Following the recent news that Neal Martin will be leaving the Wine Advocate and joining up with Vinous Media in February, it was announced today that Lisa Perrotti -Brown MW will take over tasting Bordeaux from Martin. Neal Martin was surprisingly plucked out of the swath of wine bloggers by Robert Parker, thereon joining the Wine Advocate in 2006. In 2013, Antonio Galloni polemically left the Wine Advocate to create Vinous Media. These events must leave Big Bob asking, Et tu, Brute? It will also mean the qualitative nature of the market will become more heterogenous.
There are several drivers which can quickly change the price of wines, the en primeur (in barrel) score, which are followed two years later by the in-bottle score, these are normally tasted in March and finally after 10 years, post release. For the last 30 years Robert Parker has dominated the landscape providing a consistent vertical scoring and re-scoring. We have been told that Neal Martin and Antonio Galloni will both taste for Vinous and release two separate reports. Then there will be the Wine Spectator score, who are influential in the US, James Suckling, who is significant both in Asia and the US and finally the Wine Advocate, with Lisa Perrotti-Brown adding a new palate and subjectivity. However, Lisa Perrotti-Brown, who is the Editor in Chief of the Wine Advocate and a Master of Wine brings real gravitas and pedigree and her in-bottle score which will be released in April will be greatly anticipated by the market. In the long-run, we believe she will re-stabilise and centralise scoring, the Wine Advocate after all is the most dominant and important wine review.
As such we will be re-releasing some of the most interesting 2015s, which will see supply pressure as we get closer to the re-scores. Today we are pleased to offer Duhart-Milon Rothschild 2015, which has the lowest Price Over Points Ratio of any of the last 15 vintages from this iconic Estate, with a superb POP score of 23. We consider any mainstream Grand Cru Bordeaux with a POP lower than 30 as exceptional. Moreover, 2015 is an extraordinary vintage, a true great, akin to 2000, 2005, 2009 and 2010. Duhart-Milon is always a strong candidate for a positive re-score, due to its powerful tannin, for example the 2005 was awarded 90-92 from barrel, to 94 points. At £42.50 one can get a truly great wine from a prodigious Estate at a superb price. The 90 point scoring 2006 trades at £380 per case of six, the 90 point scoring 2000 at £490 per six and the 2005, which is a similar quality to the 2015, £425 per six. At £255 Duhart-Milon 2015 is a wine to own, it has a lot of headroom.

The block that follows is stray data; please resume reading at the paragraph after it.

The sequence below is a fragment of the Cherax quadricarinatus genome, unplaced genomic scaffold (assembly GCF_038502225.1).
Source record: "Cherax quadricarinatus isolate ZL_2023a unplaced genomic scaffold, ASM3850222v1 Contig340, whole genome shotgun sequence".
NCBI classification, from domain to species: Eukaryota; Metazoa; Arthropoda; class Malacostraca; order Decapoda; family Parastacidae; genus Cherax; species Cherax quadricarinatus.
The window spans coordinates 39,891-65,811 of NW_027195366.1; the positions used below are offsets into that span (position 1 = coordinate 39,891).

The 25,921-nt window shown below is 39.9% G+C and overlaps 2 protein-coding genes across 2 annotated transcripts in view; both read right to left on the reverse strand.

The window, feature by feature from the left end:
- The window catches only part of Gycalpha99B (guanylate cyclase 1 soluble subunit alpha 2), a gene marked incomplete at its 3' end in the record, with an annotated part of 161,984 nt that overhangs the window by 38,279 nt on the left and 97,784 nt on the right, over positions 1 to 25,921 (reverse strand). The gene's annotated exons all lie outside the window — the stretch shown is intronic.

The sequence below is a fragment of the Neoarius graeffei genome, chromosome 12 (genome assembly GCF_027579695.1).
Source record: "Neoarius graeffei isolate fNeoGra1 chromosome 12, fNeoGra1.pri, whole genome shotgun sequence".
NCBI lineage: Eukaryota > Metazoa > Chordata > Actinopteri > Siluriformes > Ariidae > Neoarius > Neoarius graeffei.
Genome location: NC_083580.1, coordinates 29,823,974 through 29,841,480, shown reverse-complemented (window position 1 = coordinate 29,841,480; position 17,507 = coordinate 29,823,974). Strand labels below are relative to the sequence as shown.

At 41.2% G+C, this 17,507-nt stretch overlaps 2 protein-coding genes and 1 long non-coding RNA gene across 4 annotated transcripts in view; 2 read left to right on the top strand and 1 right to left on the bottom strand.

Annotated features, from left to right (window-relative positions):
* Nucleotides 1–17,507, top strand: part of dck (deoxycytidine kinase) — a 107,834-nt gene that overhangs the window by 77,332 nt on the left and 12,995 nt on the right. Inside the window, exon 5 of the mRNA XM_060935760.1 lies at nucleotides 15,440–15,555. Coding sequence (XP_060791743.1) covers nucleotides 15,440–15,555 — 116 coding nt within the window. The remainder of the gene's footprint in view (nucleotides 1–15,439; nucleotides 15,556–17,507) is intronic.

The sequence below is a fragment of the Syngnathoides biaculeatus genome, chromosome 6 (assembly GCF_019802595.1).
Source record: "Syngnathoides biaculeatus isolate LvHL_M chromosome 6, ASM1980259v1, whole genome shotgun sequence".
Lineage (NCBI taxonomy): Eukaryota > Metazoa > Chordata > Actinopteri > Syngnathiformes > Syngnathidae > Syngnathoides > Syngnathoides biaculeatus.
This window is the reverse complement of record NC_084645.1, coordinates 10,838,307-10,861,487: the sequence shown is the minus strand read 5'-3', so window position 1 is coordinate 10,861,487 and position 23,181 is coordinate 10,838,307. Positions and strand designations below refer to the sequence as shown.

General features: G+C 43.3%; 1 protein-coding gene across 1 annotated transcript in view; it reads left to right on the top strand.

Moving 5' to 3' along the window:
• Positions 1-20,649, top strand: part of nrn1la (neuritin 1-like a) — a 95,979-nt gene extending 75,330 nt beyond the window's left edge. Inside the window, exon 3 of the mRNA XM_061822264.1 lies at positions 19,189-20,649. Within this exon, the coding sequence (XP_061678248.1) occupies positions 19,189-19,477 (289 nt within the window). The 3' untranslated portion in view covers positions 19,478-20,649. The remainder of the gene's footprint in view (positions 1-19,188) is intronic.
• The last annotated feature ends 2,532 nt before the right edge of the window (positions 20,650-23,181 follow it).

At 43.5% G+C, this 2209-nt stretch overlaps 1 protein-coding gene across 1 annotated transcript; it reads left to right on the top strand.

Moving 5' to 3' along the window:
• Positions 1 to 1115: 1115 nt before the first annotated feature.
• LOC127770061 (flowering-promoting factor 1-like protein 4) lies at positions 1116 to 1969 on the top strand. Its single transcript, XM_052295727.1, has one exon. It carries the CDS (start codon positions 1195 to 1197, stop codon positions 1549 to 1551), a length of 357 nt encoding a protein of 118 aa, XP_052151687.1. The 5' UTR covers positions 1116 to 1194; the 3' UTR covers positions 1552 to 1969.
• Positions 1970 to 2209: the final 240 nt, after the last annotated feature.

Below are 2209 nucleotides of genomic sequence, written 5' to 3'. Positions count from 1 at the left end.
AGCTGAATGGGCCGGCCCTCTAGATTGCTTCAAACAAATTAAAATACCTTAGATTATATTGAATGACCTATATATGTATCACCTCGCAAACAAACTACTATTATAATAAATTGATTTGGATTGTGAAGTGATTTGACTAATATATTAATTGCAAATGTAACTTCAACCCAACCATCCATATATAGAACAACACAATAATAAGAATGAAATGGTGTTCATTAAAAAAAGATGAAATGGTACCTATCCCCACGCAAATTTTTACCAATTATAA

Baron Eric de Rothschild’s Duhart-Milon is younger brother to the great Lafite Rothschild. Today’s price of £510 per full case, or £255 per case of six, is a fraction of the price of Lafite – the same amount of money will get you one bottle of the First Growth. Furthermore, Duhart is actually half the price of the lesser scoring Carruades de Lafite, the top Estate’s second wine, which was awarded 89-91 in 2015 and trades at £2,500 per case of 12. Much of this is due to the incredible Asian demand for Carruades, which is perceived as a more accessible version of Lafite but retaining the name. This plays further to Duhart-Milon which is synonymous with Lafite Rothschild in Asia, due to the fact Lafite bought the Estate in 1962, renaming it Duhart-Milon Rothschild; the wines also share similar labels.
Duhart-Milon Rothschild is a Fourth Growth in its own right and is found in Pauillac on the western boundary of Lafite Rothschild. Its vineyards are found on the Milon hillside, very close to the Carruades plateau and shares similar terroir, combining gravel, sand and limestone: it is easy to understand the Rothschild’s eagerness to purchase its neighbouring Estate. As soon as they made the acquisition they painstakingly rebuilt the Estate investing heavily into it, clearing all unhealthy vines and replanting them, as such the vines today have an average age of 30 years.
Duhart-Milon 2015 is an excellent buy when compared to other vintages, it is trading at an appealing discount to them. It is a truly superb Estate, heralding from a great vintage. It also bears the Rothschild name, giving it huge appeal in Asia. Whether to buy and re-sale or to drink over the coming years, the 2015 makes a lot of sense.
90-92 Points, Neal Martin, The Wine Advocate
“The 2015 Duhart Milon is a blend of 73% Cabernet Sauvignon and 27% Merlot picked between September 23 and October 6, the September 17-23 respectively. It will eventually see 40% new oak during its élevage. It has a tightly-wound bouquet with blackberry, bilberry and cassis fruit, moderate complexity, perhaps just a little static at the moment. The palate is medium-bodied with quite supple tannin for the normally obdurate Duhart-Milon, the acidity nicely judged with a pleasing salinity towards the finish. I would just like to see more personality come through by the time of bottling. Otherwise, this is a fine Duhart-Milon that is more compromising than the tannic “beasts” of yesteryear, and it should drink after 5-7 years in bottle.”
90-92 Points, Antonio Galloni
“The 2015 Duhart-Milon is soft, open-knit and expressive, with gorgeous dark red and purplish fruit pushed forward and pretty spiced notes that add complexity. Medium in body and gracious, the 2015 should drink nicely with minimal cellaring. This is a very pretty, understated Duhart. The blend is 73% Cabernet Sauvignon and 27% Merlot.”
91-92 Points, James Suckling
“A firm and silky red with blackberry and chocolate character. Hints of walnut. Full and chewy. Fresh finish.”
Duhart-Milon Rothschild 2015, 12×75 – £510 EP 6×75 – £255 EP
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